A stitch delayed — a modest fix for the biggest small problem in data science

(by which I mean if we just wrote down the two numbers — let’s say a mean of 1 kg and a spread of 200 g — you could draw a curve that looks acceptably similar to our data without ever having seen it)So sensibly applying a normal distribution to appropriate data and recovering two numbers is a great idea.

If you can do it, do!But much of the time, as is the case with our x data, we cannot.

There is no way to describe asymmetry in these two parameters, we need a third.

We have lots of options but I want to map out 3 — the good, the bad and the ugly.

The ugly (but actually perfectly good) method — mean, standard deviation and skewWhat if we made a normal distribution out of wet-sand, and tilted it?We’d get a skewed distribution, with two assymetric tails.

If we tilt our sandpile to the left we get negative skew (more of the distribution above the mean) and to the right positive.

However, we’re still describing our data via the mean and standard deviation, now just with an extra, esoteric parameter.

Plenty of readers may have furrowed brows about the choice of which skew is positive and negative, and more so when they’re told how to calculate it.

With these three numbers we almost certainly could reconstruct the distribution of x — but drawing it is a nightmare.

We have all the information we need, but just in an abstract form — there are no easy error bars and no obvious way to quote and plot the result.

It’s a perfectly good way of doing things, if you like that sort of thing, but it’s ugly and unintuitive (come at me tho).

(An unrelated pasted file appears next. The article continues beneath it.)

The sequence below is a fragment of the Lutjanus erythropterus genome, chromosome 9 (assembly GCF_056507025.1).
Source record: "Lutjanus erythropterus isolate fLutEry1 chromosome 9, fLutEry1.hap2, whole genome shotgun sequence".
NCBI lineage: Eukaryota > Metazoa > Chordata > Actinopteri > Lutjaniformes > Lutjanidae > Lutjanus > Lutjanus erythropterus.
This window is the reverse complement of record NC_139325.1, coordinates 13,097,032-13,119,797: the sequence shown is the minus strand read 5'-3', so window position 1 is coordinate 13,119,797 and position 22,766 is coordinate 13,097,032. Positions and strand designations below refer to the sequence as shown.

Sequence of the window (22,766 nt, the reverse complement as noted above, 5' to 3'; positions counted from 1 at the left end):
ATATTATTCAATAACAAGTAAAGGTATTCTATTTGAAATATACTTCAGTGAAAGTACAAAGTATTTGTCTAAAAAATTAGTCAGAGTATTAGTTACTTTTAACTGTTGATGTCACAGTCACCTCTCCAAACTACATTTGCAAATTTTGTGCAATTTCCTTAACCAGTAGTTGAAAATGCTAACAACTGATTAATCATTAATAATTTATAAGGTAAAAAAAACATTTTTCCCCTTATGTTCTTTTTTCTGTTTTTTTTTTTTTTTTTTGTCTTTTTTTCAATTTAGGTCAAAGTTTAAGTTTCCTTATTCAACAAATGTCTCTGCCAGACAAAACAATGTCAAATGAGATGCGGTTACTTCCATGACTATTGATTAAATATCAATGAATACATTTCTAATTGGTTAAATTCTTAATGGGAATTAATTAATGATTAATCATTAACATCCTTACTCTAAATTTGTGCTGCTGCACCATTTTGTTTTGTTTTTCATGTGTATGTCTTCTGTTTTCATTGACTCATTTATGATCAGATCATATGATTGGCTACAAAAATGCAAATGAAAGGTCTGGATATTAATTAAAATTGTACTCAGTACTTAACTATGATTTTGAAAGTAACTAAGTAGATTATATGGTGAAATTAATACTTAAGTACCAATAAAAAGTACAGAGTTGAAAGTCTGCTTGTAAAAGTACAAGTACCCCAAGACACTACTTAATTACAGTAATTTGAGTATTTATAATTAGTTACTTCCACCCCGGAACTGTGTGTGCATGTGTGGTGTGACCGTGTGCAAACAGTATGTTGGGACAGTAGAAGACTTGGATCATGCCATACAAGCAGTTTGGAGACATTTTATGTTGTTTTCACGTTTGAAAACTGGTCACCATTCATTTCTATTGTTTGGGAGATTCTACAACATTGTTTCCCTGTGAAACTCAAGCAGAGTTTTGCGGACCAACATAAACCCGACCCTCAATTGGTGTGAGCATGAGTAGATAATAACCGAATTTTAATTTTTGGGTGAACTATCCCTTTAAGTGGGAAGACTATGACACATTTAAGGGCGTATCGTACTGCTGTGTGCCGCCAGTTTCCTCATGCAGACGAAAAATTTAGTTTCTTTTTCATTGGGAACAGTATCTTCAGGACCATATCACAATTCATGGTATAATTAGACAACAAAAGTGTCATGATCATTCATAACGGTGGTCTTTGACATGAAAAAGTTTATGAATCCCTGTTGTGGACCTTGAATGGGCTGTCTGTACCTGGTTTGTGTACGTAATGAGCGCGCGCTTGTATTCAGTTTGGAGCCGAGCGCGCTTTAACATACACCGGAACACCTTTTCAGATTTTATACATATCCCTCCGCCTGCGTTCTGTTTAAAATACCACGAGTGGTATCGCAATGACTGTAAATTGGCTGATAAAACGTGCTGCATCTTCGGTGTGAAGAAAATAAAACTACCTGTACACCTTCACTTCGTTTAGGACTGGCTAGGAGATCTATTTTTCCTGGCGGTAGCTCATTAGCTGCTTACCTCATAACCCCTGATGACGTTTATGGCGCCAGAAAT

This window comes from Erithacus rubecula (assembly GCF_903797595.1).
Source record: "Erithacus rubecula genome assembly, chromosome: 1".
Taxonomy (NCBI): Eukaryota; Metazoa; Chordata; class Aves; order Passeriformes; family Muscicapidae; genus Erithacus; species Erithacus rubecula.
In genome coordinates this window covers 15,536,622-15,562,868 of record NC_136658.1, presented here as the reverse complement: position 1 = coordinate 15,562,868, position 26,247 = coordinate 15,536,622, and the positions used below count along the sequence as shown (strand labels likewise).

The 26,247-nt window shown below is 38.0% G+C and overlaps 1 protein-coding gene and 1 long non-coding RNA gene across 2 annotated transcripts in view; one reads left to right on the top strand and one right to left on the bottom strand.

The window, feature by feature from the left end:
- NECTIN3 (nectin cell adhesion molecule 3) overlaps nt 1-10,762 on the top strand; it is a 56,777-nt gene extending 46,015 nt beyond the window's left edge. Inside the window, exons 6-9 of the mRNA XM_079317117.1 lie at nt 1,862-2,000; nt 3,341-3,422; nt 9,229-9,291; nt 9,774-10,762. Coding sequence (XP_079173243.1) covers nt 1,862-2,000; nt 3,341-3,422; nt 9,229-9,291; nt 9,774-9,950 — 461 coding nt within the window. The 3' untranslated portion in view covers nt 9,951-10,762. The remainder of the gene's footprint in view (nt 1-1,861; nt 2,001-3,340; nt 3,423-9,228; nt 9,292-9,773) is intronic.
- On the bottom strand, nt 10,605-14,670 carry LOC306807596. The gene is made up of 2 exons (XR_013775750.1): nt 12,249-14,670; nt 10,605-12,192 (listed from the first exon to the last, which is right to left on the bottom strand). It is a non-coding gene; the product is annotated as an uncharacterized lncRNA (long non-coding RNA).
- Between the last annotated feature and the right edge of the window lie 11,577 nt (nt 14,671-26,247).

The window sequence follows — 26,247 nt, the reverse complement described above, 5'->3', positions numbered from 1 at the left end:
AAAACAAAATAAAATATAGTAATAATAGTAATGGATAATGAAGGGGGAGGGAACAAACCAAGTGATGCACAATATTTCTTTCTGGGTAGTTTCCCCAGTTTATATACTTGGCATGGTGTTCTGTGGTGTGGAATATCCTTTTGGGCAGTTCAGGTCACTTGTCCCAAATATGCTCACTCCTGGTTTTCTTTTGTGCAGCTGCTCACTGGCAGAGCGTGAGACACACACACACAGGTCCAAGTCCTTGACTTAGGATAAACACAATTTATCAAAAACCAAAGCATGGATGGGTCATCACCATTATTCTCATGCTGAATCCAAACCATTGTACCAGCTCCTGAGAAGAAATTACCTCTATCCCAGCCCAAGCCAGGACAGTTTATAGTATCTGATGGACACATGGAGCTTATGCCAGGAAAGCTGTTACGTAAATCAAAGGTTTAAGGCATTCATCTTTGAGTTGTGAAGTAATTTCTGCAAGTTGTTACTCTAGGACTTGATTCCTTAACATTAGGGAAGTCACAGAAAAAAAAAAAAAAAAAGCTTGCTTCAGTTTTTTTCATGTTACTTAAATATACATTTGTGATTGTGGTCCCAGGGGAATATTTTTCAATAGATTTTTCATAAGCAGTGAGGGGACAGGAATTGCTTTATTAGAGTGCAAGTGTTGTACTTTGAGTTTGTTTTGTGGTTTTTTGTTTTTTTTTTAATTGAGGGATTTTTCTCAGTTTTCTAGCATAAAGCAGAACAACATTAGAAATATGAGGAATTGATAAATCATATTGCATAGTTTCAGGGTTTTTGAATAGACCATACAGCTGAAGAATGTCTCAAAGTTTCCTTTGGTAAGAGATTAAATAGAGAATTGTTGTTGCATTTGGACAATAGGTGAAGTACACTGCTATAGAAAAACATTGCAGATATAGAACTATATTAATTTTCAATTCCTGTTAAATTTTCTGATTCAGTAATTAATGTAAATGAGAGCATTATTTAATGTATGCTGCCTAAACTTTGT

The bad method — 16–50–84I have not yet delivered on my promise of explaining these numbers (a plot synopsis of Lost*).

Let’s fix that.

*probably, I stopped watching16% of the area under a normal distribution lies to the left of one-standard deviation below the mean.

84% of the area under a normal distribution lies to the left of one-standard deviation above the mean.

Thus if we have normally distributed data these two numbers, when compared to the mean, tell us the standard deviation.


And when the distribution is not perfectly normally distributed, these two numbers tell us… nothing?There’s a fundamental problem here — 16 and 84 (and 50 for that matter) are three numbers relevant only to the strictly symmetric normal distribution — and yet we are trying to use them to describe a different, asymmetric distribution.

Theres a disconnect between what we’re measuring and how we’re measuring it.

Obviously there’s a relation between the two, but there are some non-linear steps we must take to go from one to the other.

This is like measuring the biomass of a forest in terms of the weight of the seeds.